Damola was shocked. “You are saying that so freely Ma.”

Ronke hugged her briefly. “Damola, if you were my daughter, would I let widowhood turn into a prison for you?”

“Wow. You are different, Mummy,” Damola smiled broadly.

“You know, I decided when my children started getting married that I would love their spouses like my own children,” Ronke started.

“I prayed for that grace, and because you were distant in another state, we couldn’t share much, but I have always loved you. I just didn’t have a chance to display it too much,” she explained.

Damola couldn’t help but get emotional. “Mummy, thank you for being the mother I have missed for so long. Thank you for opening your arms to love me and accept me as yours.”

Ronke laughed. “Thank God ooo. I went through hell with my mother-in-law, and I don’t plan to reciprocate that to another girl. No. Love and kindness live here.”

A tear fell from Damola’s eyes. “My friends will not believe this if I share it with them. If only all mothers-in-law were like you.” She chuckled.

“No, Damola. If only all mothers-in-law were like Christ.”


“Yes, how would Jesus handle his daughter-in-law if it were him?”

“You know, even women who call themselves believers misbehave because they think their daughters-in-law will turn their sons’ attention from them. Some monitor and want to coordinate things.”

“In some families, in this situation, you might be asked to marry someone else in the family or stay unmarried. I know someone it happened to.”

“However, this is a Christian home, with Christ as our foundation, though for some time my son walked away from the faith. This family has moved away from tradition and culture, especially regarding heathen practices, and we will not treat you like that. I believe that when you fully come to know the Lord, we will explore more together.”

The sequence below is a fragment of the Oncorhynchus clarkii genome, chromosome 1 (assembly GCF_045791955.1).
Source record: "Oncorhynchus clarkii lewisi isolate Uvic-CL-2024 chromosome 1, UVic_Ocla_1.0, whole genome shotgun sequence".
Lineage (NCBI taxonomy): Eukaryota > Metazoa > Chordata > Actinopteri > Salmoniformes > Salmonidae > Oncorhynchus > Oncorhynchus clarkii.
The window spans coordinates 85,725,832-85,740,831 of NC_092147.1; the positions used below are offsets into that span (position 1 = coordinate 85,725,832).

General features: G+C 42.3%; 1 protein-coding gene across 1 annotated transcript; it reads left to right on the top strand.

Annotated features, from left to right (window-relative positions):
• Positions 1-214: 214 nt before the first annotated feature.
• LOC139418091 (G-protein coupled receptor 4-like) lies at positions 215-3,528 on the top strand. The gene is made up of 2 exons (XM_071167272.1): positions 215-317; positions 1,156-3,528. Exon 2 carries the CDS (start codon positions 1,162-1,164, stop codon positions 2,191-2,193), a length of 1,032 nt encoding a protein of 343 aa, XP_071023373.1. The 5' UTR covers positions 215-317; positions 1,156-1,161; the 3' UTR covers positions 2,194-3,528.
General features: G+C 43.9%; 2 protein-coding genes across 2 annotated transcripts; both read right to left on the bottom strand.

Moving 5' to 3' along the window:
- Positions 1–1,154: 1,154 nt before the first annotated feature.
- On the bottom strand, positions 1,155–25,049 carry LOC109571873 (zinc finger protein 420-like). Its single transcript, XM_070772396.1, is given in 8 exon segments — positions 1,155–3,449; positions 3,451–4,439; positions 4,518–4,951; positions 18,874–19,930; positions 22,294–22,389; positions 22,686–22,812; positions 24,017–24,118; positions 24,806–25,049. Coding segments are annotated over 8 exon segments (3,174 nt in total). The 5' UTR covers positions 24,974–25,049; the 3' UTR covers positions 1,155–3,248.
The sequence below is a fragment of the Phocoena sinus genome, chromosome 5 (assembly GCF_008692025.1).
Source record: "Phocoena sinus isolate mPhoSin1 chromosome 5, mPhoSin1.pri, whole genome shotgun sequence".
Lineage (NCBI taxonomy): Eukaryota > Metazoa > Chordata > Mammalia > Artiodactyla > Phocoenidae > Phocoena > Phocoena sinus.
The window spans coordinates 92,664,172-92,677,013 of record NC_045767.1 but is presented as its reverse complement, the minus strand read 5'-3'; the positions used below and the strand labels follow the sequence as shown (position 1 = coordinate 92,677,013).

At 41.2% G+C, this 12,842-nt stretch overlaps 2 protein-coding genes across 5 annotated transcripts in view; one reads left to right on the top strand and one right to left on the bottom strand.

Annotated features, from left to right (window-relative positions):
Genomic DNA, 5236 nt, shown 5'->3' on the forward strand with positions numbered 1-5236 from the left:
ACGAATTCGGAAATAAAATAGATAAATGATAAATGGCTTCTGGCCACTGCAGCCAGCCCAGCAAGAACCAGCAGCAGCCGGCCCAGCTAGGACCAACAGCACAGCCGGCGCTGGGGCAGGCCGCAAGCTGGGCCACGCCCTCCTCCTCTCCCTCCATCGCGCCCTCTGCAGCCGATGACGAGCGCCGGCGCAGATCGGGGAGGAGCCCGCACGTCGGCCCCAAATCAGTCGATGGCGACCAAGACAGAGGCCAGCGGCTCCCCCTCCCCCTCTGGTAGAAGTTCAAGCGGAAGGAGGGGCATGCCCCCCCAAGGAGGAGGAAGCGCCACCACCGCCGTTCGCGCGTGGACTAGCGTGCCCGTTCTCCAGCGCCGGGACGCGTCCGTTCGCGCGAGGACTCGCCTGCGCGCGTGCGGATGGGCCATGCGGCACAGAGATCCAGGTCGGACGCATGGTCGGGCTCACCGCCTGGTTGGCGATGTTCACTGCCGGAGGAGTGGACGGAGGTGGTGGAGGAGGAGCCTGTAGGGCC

Damola had been listening and couldn’t take it any longer. “Mummy, this alone has ministered to me. I want to give my life to Christ.”

“Wow. Really?”

“Yes, Ma.”

“Thank you, Jesus,” Ronke laughed heartily. “Now your story does sound so much like Ruth’s.”

“Hmm,” Damola chipped in. Ronke knew she had to explain.

“Ruth was a Moabite. The Moabites worshipped idols. But her relationship with her godly mother-in-law influenced her and stirred up her desire to know about Israel’s God.”

“Ruth was kind to Naomi, even more so than you have been to me, and Naomi loved Ruth too. The Bible said Ruth was worth more than seven sons to Naomi. Can you think of that?”


“Yes. So imagine how close they must have been. I sincerely wish mothers would take time to study the relationship between Naomi and Ruth and young wives would adopt Ruth’s attitude. It would go a long way to fix many strained relationships between both sides.”

“Hmm. I would love to give studying Ruth a try,” Damola responded.

“Please do. It’s a worthy book to study,” her mother-in-law encouraged.

“Alright, Ma.”

“Yes, but first things first, you need Jesus in your life because it is by His Spirit you will understand and adapt the lessons in Ruth to your life.”

“I want Jesus, Mummy,” she groaned.

“Thank you, Lord.”

She led her to pray, and as she waited for Damola to make her personal confessions, Ronke closed her eyes in gratitude to God.

Oh, how she had prayed for the conversion of her daughter-in-law. It was now happening after her son’s death. She shook her head at how God sometimes allows things to unfold.